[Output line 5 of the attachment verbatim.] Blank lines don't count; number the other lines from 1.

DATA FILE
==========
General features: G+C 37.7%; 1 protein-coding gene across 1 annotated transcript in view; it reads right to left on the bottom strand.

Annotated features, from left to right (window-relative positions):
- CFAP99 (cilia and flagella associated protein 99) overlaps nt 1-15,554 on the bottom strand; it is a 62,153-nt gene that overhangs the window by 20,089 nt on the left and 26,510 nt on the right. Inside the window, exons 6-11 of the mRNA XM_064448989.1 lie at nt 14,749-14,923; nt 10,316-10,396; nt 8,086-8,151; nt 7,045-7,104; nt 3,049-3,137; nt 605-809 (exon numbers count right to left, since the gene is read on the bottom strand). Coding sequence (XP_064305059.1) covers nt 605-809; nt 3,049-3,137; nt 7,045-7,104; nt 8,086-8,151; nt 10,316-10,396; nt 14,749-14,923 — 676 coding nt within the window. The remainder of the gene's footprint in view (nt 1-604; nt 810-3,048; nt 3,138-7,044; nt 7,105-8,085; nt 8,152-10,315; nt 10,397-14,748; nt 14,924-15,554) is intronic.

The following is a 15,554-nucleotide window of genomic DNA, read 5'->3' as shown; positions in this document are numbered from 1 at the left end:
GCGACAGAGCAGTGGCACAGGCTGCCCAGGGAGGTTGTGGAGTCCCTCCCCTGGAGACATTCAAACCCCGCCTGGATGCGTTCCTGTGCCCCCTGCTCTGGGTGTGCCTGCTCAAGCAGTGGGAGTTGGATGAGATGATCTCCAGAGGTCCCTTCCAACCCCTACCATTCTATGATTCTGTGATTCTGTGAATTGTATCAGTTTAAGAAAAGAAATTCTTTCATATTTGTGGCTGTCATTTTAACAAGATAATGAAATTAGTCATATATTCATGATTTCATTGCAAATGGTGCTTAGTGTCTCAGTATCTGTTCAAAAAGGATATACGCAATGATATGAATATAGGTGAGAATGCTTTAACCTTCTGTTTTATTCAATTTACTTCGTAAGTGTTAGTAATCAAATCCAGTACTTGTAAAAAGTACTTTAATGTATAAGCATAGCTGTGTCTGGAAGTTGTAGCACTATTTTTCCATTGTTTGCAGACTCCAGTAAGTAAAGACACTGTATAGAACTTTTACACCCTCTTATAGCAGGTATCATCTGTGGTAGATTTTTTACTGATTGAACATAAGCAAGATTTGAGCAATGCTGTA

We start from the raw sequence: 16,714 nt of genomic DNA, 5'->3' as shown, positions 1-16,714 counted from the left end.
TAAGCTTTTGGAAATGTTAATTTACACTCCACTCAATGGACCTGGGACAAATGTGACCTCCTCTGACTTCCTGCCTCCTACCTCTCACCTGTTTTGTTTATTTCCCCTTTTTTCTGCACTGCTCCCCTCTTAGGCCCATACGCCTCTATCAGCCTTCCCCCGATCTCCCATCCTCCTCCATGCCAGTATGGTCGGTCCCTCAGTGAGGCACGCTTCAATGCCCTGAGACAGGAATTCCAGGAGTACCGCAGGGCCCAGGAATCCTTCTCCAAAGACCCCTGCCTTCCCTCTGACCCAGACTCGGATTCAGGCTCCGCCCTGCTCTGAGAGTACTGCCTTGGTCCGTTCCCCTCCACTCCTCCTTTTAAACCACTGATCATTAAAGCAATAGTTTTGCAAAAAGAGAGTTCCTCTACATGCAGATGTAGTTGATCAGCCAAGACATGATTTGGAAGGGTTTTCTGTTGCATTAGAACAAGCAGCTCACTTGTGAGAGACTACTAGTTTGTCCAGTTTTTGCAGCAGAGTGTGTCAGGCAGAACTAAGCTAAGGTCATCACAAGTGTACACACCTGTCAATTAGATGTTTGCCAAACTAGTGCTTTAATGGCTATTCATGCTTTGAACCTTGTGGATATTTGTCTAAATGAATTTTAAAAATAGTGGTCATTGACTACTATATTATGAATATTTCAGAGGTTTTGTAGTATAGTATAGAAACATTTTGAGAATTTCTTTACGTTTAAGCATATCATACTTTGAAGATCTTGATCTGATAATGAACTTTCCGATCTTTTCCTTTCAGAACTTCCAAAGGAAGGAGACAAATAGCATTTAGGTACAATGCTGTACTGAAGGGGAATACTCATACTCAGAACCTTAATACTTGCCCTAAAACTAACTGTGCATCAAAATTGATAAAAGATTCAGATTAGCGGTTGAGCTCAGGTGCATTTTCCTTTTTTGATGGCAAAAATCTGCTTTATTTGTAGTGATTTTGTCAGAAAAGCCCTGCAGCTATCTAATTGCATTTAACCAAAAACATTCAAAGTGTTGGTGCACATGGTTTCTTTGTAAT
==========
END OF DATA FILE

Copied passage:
GCGACAGAGCAGTGGCACAGGCTGCCCAGGGAGGTTGTGGAGTCCCTCCCCTGGAGACATTCAAACCCCGCCTGGATGCGTTCCTGTGCCCCCTGCTCTGGGTGTGCCTGCTCAAGCAGTGGGAGTTGGATGAGATGATCTCCAGAGGTCCCTTCCAACCCCTACCATTCTATGATTCTGTGATTCTGTGAATTGTATCAGTTTAAGAAAAGAAATTCTTTCATATTTGTGGCTGTCATTTTAACAAGATAATGAAATTAGTCATATATTCATGATTTCATTGCAAATGGTGCTTAGTGTCTCAGTATCTGTTCAAAAAGGATATACGCAATGATATGAATATAGGTGAGAATGCTTTAACCTTCTGTTTTATTCAATTTACTTCGTAAGTGTTAGTAATCAAATCCAGTACTTGTAAAAAGTACTTTAATGTATAAGCATAGCTGTGTCTGGAAGTTGTAGCACTATTTTTCCATTGTTTGCAGACTCCAGTAAGTAAAGACACTGTATAGAACTTTTACACCCTCTTATAGCAGGTATCATCTGTGGTAGATTTTTTACTGATTGAACATAAGCAAGATTTGAGCAATGCTGTA